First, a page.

"He was a giant of a man who played a major role in the changing face of cricket during the 1970s. He will be fondly remembered for his informed commentaries, his embracing of innovation to enhance the game including day/night cricket as well as his performances on the field of play."
David Collier, the ECB chief executive.

"Tony will long be remembered as someone who gave so much to cricket in this country and in particular to the development of the sport in this State. As someone who resided in Sydney and was an outstanding cricketer with the Waverley Cricket Club, Tony was actively involved in the promotion of cricket at junior level, particularly through his close relationship with the Scots College. He was forthright and passionate about the game and always thinking about how it could move forwards and develop."
Cricket NSW chairman Harry Harinath.

"Can't believe one of my heroes Tony Greig has passed away. One of the greatest voices in cricket and will be sorely missed."
Matt Prior, England wicketkeeper, on Twitter.

"His cricketing talents were combined with a fierce competitive nature and, as such, his personality was imprinted on any team he represented. I consider myself very fortunate to have played in the same Sussex team as Tony, and saw first-hand his resolute love of cricket."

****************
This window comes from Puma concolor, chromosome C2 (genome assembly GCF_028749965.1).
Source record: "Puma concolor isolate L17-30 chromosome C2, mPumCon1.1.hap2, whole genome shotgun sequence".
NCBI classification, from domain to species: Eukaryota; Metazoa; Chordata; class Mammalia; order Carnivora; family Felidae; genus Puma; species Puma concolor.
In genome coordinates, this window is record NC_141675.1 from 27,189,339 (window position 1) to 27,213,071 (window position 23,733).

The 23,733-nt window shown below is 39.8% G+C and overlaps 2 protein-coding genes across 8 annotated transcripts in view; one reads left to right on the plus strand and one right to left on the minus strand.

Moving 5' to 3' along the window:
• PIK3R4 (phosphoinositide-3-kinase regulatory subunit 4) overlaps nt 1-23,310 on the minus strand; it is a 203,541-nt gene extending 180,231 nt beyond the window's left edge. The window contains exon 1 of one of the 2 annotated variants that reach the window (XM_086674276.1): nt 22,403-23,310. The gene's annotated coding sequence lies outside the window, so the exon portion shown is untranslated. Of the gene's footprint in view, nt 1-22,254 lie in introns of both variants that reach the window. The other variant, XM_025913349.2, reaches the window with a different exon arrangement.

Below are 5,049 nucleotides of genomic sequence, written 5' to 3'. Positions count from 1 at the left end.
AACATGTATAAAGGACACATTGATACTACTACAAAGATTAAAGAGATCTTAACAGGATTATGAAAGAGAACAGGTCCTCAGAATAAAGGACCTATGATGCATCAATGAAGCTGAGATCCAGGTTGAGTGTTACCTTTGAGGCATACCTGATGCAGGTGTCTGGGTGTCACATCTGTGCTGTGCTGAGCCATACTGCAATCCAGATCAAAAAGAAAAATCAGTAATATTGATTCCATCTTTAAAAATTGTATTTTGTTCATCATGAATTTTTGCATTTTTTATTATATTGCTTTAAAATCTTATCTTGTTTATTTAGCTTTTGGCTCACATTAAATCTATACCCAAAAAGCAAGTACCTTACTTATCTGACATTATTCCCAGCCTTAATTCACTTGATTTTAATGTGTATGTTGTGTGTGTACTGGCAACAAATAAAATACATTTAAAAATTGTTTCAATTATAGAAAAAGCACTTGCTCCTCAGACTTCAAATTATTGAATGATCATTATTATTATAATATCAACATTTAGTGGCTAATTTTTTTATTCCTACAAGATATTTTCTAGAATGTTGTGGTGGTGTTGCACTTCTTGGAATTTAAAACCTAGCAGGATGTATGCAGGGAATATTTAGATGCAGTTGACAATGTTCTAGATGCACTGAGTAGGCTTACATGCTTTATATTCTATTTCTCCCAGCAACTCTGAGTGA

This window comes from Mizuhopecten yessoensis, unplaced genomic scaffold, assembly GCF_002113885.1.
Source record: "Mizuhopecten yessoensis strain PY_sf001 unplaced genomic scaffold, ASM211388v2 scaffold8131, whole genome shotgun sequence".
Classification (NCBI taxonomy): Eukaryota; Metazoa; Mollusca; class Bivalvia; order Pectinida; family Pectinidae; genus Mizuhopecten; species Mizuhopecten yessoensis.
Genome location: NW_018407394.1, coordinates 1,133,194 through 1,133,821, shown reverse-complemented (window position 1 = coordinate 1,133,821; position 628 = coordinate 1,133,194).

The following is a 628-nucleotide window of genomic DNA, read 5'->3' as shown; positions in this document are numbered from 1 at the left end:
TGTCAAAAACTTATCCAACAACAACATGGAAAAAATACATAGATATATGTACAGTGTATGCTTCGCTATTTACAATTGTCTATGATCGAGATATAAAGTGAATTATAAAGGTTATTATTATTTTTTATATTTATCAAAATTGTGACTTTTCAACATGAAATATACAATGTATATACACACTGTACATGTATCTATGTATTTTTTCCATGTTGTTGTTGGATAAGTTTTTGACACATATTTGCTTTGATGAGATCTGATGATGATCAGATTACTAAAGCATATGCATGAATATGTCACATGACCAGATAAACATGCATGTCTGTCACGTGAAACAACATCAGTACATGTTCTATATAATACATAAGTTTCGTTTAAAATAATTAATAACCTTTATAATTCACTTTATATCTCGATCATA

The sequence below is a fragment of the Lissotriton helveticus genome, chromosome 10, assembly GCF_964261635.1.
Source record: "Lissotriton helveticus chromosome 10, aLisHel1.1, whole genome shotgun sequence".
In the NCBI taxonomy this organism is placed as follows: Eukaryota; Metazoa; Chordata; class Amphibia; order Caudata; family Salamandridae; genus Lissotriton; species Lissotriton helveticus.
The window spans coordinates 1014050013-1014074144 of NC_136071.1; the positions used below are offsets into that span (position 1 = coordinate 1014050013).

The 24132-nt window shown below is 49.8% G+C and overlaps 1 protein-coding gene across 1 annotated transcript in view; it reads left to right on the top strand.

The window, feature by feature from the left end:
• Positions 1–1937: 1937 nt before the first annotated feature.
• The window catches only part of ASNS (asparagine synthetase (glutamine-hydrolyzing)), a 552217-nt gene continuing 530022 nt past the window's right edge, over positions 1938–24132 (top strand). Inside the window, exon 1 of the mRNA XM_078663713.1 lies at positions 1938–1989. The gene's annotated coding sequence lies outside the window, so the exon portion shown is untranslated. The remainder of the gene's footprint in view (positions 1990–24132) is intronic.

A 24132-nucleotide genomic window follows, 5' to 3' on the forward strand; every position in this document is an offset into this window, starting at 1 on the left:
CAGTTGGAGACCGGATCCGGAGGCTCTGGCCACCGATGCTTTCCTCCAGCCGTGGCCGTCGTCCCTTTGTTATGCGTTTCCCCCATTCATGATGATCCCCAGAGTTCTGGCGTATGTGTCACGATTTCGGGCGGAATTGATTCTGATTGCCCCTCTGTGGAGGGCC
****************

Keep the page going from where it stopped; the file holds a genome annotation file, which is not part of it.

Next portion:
Mike Griffith, President of the MCC.

"RIP Tony Greig. You have left a great footprint on the world of cricket. My condolences to the Greig family."
Brian Lara, former West Indies captain, on Twitter.

"Saddened to hear the passing away of Tony Greig, RIP. Great commentator, mentor, player & friend will be missed by the cricketing family."
Tom Moody, former Australia allrounder, coach and commentator on Twitter.

"RIP Tony Greig. So many memories. So much to thank him for, for where the modern game is, along with many of his mates @ the time."
Graham Manou, former Australia wicketkeeper, on Twitter.

"RIP Tony Greig. Mentor and friend. We will miss you, a genuine friend and admirer of SL cricket. It was indeed a pleasure to have known you!"
Russell Arnold, former Sri Lanka batsman and commentator, on Twitter.